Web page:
Statement on Monetary Policy – May 2019 Overview

Growth in the Australian economy has slowed and inflation remains low. Subdued growth in household income and the adjustment in the housing market are affecting consumer spending and residential construction. Despite this, the labour market is performing reasonably well, with the unemployment rate steady at around 5 per cent. Underlying inflation has been lower than expected, at 1½ per cent over the year to the March quarter, with pricing pressures subdued across much of the economy.

GDP growth is expected to be around 2¾ per cent over both 2019 and 2020. This is lower than previously forecast, reflecting the revised outlook for household consumption spending and dwelling activity. Stronger growth in exports and, further out, work on new mining investment projects are expected to support growth. Forecasts for inflation have also been revised lower. Trimmed mean inflation is expected to be around 1¾ per cent over 2019 and then increase gradually to 2 per cent in 2020 and a touch above 2 per cent by early 2021. In the near term, CPI inflation is expected to run a little above the rate for trimmed mean inflation, driven by the recent increase in petrol prices.

Global growth moderated in the second half of 2018 and looks to have continued at a similar pace into 2019. The moderation was partly driven by a sharp slowing in global trade, related to slower domestic demand in China and a turn in the cycle in the global electronics industry. The resulting shift in economic momentum has been most evident in the trade-oriented economies in parts of Asia and the euro area. Investment and investment intentions have also weakened in some of these economies. Trade tensions remain a downside risk to the global outlook.

In China, the authorities have continued their efforts to support growth through targeted policy easing. GDP growth eased in China in the March quarter, but there are some signs in the most recent monthly data that momentum has picked up again. The authorities have been mindful of the need to ensure that measures to support the economy do not increase financial stability risks.

In contrast to externally focused sectors, consumption growth in the United States, euro area and Japan has been relatively resilient, supported by tight labour markets. Unemployment rates are at very low levels in all three economies and wages growth has increased. As yet, though, this has added little to inflation. Core inflation is now below central banks' targets in all three major advanced economies.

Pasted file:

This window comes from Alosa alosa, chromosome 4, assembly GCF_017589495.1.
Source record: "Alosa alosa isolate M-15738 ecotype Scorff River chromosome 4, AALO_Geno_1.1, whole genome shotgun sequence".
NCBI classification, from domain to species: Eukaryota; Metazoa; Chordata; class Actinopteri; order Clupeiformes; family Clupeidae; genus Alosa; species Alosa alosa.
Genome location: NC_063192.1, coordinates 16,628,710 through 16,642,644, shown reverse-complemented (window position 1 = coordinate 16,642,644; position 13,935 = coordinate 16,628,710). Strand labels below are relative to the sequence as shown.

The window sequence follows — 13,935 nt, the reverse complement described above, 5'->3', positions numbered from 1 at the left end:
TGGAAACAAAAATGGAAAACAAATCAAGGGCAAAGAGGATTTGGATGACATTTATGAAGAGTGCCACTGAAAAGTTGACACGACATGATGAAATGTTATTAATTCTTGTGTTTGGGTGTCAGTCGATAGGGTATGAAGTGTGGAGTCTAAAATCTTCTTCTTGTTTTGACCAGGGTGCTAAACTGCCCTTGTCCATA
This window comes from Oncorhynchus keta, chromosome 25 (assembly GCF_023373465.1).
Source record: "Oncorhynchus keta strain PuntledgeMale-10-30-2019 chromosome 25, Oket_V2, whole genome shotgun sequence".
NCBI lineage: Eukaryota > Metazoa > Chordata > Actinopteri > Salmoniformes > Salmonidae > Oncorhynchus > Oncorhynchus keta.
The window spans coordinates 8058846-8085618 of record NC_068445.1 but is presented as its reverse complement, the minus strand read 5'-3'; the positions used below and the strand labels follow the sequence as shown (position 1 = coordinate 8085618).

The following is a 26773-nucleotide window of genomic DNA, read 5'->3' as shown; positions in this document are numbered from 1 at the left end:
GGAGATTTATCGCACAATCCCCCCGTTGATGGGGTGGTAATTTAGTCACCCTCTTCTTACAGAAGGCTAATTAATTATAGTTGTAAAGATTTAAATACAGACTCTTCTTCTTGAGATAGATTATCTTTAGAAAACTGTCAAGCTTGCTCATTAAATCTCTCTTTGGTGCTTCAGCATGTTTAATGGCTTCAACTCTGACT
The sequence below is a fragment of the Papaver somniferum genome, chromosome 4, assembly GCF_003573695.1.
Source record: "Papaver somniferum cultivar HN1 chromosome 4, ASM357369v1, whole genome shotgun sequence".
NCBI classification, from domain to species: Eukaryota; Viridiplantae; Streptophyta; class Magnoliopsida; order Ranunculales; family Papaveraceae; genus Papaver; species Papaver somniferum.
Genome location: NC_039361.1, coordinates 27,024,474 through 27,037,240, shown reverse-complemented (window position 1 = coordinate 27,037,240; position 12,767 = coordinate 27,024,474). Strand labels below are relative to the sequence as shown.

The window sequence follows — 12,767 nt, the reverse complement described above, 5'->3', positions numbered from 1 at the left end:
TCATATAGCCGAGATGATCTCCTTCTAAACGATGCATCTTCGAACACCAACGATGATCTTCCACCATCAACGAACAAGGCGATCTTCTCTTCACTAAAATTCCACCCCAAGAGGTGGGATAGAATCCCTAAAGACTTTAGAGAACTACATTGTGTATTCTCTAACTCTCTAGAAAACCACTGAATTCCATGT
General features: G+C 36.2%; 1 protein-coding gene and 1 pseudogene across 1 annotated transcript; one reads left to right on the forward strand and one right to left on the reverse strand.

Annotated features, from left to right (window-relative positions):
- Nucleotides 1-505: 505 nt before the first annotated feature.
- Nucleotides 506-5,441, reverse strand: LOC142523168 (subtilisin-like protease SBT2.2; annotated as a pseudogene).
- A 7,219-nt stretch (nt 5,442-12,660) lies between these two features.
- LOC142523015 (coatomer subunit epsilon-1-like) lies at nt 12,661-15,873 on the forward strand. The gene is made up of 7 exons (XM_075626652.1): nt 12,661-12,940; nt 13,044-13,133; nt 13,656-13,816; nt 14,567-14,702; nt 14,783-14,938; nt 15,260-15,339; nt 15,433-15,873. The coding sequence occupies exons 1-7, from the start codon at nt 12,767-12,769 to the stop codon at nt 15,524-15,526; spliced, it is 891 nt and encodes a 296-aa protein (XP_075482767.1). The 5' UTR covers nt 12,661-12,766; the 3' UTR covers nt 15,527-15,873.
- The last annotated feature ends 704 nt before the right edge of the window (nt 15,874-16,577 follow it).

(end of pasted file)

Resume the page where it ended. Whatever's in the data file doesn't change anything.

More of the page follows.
Global financial market conditions have eased further in recent months. Conditions have become more accommodative since the beginning of the year, unwinding the sharp tightening that occurred at the end of 2018. Major central banks have been signalling that they are likely to maintain more accommodative monetary policy than had previously been expected. These revised expectations have flowed through to market pricing, taking sovereign bond yields to low levels. Credit spreads and other risk premia are also low, which has held down the overall cost of financing for corporations. The easing in financial conditions has also been evident for most emerging market economies, including in China. However, risks remain for some economies, including Argentina and Turkey, that have specific vulnerabilities.

Conditions have also eased in domestic financial markets, with government bond yields falling to historically low levels and equity prices having risen strongly. In addition, pressures in short-term money markets have eased, reducing banks' funding costs. Bank bill spreads are now at their lowest levels since late 2017, though this has not flowed through to most advertised mortgage rates. Although lending practices remain considerably tighter than they were a few years ago, banks continue to compete strongly for lower-risk borrowers among both households and large businesses. Demand for housing credit remains soft.